Understanding the Costs of Poor Information• Potential business effects resulting from low quality information include: – Inability to accurately track customers – Difficulty identifying valuable customers – Inability to identify selling opportunities – Marketing to nonexistent customers – Difficulty tracking revenue due to inaccurate invoices – Inability to build strong customer relationships 6-14
Understanding the Benefits of Good Information• High quality information can significantly improve the chances of making a good decision• Good decisions can directly impact an organizations bottom line 6-15
OPENING CASE STUDY QUESTIONSIt Take A Village to Write an Encyclopedia1. Determine if an entry in Wikipedia is an example of transactional information or analytical information2. Describe the impact to Wikipedia if the information contained in its database is of low quality3. Review the five common characteristics of high quality information and rank them in order of importance to Wikipedia4. Explain how Wikipedia is resolving the issue of poor information 6-16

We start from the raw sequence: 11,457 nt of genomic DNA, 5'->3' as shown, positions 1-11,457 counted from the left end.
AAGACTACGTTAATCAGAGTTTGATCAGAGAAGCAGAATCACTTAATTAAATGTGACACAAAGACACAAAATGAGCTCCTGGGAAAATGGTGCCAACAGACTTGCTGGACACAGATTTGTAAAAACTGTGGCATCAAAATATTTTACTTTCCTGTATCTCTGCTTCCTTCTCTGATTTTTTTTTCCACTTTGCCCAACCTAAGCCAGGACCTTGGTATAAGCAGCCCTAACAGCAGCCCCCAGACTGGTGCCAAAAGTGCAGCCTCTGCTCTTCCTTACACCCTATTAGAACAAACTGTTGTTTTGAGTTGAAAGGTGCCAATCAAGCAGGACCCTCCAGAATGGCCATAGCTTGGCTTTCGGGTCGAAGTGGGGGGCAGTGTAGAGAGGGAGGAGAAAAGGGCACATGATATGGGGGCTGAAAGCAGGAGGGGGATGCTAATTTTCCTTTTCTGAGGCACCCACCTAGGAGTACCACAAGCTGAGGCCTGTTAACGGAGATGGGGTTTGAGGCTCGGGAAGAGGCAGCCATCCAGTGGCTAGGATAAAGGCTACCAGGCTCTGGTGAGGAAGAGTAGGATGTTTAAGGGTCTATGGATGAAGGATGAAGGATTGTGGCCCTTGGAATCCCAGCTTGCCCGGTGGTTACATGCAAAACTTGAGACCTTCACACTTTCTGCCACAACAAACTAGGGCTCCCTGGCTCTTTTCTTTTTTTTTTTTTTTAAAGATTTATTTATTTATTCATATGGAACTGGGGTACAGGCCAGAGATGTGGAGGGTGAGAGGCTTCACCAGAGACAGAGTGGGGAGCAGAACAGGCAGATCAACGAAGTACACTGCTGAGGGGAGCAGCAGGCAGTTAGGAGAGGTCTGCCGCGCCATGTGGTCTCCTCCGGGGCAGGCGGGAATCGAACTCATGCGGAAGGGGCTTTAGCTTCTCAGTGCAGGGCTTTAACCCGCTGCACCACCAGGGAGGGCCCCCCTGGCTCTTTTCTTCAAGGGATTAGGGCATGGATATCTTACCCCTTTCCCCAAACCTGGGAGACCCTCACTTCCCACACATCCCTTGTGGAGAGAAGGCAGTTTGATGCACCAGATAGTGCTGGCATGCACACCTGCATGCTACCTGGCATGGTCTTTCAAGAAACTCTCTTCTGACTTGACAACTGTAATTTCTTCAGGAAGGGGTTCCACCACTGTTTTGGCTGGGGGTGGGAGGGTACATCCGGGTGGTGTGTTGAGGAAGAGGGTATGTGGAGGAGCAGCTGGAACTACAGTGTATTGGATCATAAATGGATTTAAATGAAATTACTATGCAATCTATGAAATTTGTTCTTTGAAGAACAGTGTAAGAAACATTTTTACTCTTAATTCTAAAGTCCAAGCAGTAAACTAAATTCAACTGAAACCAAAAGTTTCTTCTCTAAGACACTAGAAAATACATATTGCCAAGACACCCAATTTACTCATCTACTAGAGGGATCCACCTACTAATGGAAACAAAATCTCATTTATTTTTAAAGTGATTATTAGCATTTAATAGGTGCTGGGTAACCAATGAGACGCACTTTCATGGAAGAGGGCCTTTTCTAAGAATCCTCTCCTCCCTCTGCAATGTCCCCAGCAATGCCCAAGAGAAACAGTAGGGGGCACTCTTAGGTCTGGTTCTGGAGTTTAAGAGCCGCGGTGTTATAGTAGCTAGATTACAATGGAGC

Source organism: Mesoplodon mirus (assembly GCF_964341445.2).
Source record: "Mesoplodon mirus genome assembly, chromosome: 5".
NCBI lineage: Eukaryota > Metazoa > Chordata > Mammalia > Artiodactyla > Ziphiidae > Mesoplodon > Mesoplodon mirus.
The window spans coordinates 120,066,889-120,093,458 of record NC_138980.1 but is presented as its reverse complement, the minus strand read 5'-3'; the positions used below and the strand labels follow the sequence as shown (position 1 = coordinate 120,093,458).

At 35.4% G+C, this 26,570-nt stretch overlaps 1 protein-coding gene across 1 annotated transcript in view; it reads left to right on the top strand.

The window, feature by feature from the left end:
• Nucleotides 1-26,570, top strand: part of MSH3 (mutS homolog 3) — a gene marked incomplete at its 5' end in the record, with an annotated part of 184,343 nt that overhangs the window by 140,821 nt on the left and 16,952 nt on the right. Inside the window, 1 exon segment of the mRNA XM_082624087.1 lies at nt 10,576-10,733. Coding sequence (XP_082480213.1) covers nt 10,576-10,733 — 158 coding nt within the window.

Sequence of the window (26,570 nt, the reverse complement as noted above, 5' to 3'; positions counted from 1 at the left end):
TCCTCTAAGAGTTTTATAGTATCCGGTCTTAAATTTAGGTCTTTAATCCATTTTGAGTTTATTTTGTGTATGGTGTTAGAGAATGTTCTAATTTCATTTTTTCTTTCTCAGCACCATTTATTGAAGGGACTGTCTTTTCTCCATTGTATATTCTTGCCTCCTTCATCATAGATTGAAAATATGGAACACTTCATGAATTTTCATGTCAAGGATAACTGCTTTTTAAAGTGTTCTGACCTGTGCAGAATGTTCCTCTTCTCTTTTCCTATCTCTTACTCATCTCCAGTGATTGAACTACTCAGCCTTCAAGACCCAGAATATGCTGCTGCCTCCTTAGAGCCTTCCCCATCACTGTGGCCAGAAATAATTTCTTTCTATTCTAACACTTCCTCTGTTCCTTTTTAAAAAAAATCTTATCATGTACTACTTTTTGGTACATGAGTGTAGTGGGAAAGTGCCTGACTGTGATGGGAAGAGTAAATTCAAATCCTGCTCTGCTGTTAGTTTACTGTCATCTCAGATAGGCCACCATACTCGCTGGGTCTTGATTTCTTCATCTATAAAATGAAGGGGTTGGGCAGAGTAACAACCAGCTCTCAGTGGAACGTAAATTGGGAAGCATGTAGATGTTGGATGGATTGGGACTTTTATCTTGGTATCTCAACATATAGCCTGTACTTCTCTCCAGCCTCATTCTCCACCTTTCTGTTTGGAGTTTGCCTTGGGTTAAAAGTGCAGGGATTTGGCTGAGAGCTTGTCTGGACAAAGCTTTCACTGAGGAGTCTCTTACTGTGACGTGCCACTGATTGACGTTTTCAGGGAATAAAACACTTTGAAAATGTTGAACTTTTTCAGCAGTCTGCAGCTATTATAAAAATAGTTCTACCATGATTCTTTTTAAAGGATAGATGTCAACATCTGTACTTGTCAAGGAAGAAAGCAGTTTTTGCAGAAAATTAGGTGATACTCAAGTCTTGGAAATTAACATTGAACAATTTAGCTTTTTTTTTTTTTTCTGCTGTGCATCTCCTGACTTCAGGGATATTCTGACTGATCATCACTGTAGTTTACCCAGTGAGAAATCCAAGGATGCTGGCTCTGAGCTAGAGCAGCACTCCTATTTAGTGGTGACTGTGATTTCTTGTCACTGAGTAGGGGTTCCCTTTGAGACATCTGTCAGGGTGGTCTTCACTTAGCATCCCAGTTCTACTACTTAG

CHAPTER SIX CASE Fishing for Quality• Alaska’s Department of Fish and Game requires high quality information to manage the state’s natural resources, specifically to increase fishing yields, while ensuring the future of many species• Using fish counts the department makes daily decisions as to which districts will be open or closed to commercial fishing• Allowing too many fish to be caught before they swim upstream to spawn could diminish fish populations – yielding devastating effects for years to come 6-17
Chapter Six Case Questions1. Describe the difference between transactional and analytical information and determine which type the Alaska Department of Fish and Game is using to make decisions2. Explain the importance of high quality information for the Alaska Department of Fish and Game 6-18
Chapter Six Case Questions3. Review the five common characteristics of high quality information and rank them in order of importance for the Alaska Department of Fish and Game4. Do the managers at the Alaska Department of Fish and Game actually have all of the information they require to make an accurate decision? Explain the statement “it is never possible to have all of the information required to make the best decision possible” 6-19